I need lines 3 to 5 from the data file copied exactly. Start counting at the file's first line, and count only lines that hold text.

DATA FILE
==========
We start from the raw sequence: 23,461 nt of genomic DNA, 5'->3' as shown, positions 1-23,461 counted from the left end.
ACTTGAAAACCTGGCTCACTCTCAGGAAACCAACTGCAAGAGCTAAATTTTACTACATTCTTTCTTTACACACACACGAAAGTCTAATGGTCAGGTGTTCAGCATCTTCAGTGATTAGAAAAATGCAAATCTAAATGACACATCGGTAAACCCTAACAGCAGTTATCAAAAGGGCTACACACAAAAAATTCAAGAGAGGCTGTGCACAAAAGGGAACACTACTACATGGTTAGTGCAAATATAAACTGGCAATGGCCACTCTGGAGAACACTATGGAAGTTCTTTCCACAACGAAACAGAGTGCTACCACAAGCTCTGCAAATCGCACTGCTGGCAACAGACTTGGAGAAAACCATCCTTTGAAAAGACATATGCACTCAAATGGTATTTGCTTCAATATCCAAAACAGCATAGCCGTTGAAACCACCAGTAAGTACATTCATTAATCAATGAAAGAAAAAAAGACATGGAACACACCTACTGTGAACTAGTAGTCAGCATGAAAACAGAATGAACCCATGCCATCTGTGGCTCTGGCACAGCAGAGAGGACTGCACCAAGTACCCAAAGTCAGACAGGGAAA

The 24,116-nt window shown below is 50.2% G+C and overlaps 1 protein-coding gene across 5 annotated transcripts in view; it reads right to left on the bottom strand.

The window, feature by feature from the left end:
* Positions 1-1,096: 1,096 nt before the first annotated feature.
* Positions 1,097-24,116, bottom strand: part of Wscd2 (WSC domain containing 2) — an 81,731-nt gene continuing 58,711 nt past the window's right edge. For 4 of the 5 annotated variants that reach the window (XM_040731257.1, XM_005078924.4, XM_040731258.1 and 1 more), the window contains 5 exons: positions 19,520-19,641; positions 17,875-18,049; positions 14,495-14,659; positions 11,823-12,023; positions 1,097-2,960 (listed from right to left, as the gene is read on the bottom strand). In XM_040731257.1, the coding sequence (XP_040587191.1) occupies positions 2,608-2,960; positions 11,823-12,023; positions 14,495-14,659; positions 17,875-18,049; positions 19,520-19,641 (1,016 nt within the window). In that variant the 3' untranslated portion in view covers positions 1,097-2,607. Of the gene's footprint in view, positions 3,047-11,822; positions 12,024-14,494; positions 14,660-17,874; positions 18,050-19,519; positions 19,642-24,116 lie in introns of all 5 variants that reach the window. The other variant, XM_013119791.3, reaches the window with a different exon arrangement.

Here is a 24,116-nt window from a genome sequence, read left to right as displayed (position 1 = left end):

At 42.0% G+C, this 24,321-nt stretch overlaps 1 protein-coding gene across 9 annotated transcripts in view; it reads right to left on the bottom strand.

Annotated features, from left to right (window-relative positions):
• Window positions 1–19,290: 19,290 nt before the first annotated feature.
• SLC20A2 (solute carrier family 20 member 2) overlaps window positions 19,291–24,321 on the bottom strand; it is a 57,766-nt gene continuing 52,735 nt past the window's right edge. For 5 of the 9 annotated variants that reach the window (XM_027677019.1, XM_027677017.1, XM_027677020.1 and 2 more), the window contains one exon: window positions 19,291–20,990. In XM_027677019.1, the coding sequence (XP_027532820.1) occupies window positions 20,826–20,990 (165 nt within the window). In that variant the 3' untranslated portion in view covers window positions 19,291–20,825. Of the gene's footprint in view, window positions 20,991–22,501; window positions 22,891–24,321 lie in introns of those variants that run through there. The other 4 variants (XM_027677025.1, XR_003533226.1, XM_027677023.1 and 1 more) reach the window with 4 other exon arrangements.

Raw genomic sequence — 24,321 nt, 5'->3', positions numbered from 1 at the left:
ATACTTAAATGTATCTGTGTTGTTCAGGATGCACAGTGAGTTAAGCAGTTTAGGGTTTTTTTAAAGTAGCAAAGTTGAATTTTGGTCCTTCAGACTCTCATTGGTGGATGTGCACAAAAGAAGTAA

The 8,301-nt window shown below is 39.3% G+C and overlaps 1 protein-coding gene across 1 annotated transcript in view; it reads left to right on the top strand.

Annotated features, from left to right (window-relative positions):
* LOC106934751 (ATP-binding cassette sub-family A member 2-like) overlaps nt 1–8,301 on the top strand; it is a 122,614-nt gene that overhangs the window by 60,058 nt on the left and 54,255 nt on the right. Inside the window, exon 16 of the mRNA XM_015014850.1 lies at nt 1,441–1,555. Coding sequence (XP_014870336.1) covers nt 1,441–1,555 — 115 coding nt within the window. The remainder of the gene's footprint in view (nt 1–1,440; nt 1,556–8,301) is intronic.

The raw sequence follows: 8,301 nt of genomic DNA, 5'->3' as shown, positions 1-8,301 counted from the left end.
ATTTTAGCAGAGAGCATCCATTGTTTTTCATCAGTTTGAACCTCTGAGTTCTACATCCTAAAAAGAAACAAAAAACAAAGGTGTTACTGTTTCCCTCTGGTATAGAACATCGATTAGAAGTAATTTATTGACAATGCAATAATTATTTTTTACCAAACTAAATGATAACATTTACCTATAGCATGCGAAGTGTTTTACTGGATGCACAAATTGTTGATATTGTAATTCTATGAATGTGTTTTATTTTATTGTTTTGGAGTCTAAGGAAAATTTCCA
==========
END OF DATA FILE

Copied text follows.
The 24,116-nt window shown below is 50.2% G+C and overlaps 1 protein-coding gene across 5 annotated transcripts in view; it reads right to left on the bottom strand.

The window, feature by feature from the left end:
* Positions 1-1,096: 1,096 nt before the first annotated feature.